My clients have reported great results and many continue with regular massages even after their initial problem has been sorted out, such is the pleasant and relaxing element of my deep tissue massages.

Claire Masser
SMT level 4. Mobile Massage Therapist.

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  1. Melissa says:

    Good post Claire ! I’m a licensed massage therapist I myself and I agree that deeper is not always better and can cause additional problems. People shouldn’t be bruised or overworked on. I too like to customize massages for our clients based on their answers to my questions. Thank you for sharing your information. 😁

    • Jorge Tasse says:

      I am a mobile massage therapist as Well And agree on not always more pressure means more benefits. Some of my new clients did not have a massage in years ,some of them never had one and their muscles are like rock. They might not preceive and react to deep tissue massage to those who come for treatment regularly

  2. Samantha says:

    Hi is it normal for a therapist to bruise you minutes after a massage I hold her to stop but she was practically push me down I was crying dnot was running and she didnt stop this was really put me going back I know swedish massage is ruff.but heck I felt as if my back was being broke she was a big lady to putting her wright high in her elbow she called me a wimp

    • Claire says:

      Hi Samantha, I am shocked to hear about your experience. Swedish Massage is normally a relaxing massage so I would not expect any bruising. In my opinion, a good therapist will work with the client’s own pain tolerances. If you go for a deep tissue or sports massage you will experience some discomfort but the pain should not be more that a 7 on a pain scale of 1 – 10, 10 being the highest. You may feel a little bit sore the following day, but in my opinion, you shouldn’t bruise unless there are other factors involved e.g medication etc. It is sad to think that you have been put off having a massage. All I can advise is that most massage therapists are excellent. So should you look to book another therapist ask them about bruising and pain during massage and find out where they stand on that issue before you book. All the best, Claire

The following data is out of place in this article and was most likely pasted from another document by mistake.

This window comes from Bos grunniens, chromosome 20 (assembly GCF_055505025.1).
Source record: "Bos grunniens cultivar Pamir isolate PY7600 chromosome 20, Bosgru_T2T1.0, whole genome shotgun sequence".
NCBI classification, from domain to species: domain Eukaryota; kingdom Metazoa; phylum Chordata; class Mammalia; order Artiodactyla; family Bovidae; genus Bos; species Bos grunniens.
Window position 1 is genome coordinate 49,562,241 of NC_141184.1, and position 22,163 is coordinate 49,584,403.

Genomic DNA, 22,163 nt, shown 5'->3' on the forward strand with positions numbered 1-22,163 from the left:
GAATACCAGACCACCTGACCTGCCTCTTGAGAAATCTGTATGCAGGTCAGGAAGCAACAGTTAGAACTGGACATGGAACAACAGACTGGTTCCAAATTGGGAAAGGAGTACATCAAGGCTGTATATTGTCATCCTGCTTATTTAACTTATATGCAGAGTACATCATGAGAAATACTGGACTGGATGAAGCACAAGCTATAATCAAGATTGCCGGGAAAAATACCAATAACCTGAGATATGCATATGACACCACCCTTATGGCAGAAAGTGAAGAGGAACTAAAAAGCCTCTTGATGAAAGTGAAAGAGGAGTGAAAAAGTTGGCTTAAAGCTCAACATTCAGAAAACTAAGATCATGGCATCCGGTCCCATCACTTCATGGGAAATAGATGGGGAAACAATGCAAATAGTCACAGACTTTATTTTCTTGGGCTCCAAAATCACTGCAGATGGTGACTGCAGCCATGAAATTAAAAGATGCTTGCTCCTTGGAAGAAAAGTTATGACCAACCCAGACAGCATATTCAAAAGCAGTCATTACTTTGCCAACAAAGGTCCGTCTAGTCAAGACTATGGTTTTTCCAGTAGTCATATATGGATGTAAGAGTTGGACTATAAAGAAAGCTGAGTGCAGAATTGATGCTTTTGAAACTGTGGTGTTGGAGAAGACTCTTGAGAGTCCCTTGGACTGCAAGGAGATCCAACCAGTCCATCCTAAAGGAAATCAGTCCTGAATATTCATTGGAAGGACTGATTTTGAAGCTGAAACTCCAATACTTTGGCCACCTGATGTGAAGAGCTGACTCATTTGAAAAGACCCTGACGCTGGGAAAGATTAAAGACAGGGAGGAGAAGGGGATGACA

3. Jon Tibke says:

    Absolutely agree that bruising should not generally happen and you offer good guidance about how to avoid it. We really do need to keep fighting the ‘no pain no gain’ perception of sports massage.
    Not so sure about the release of toxins though. I know we are often taught this, but the science says that the lymphatic system and the kidneys do this. It may be the case that massage stimulates the lymphatic system to some extent. 

    • Claire says:

      Hi, Thanks for your comment! I understand what you are saying about the release of toxins and I think a simple explanation is that massage does stimulate the lymphatic system and massage helps move toxins into the that system, that is my understanding.

  4. This post is really appreciated.

  5. David Gibney says:

    Yes, your post is really helpful Claire. I am long distance triathlete and have experienced bruising almost immediately after a sports massage whilst home in Ireland visiting family for a few days. I never have bruising at the practice that I use in London. The massage I had with the chap in question certainly felt excessive and I won’t be back. I couldn’t agree more with everything you have outlined in your article and that is very much how the two sports masseurs that look after me in London go about their work. Nothing worse than feeling a little ‘stressed’ after a sports massage!  

    • Claire says:

      Hi David, thank you for your comment. I am sorry that you have experienced bruising after your treatment. I appreciate you sharing your experience in Ireland and thank you for taking the time to write your comment.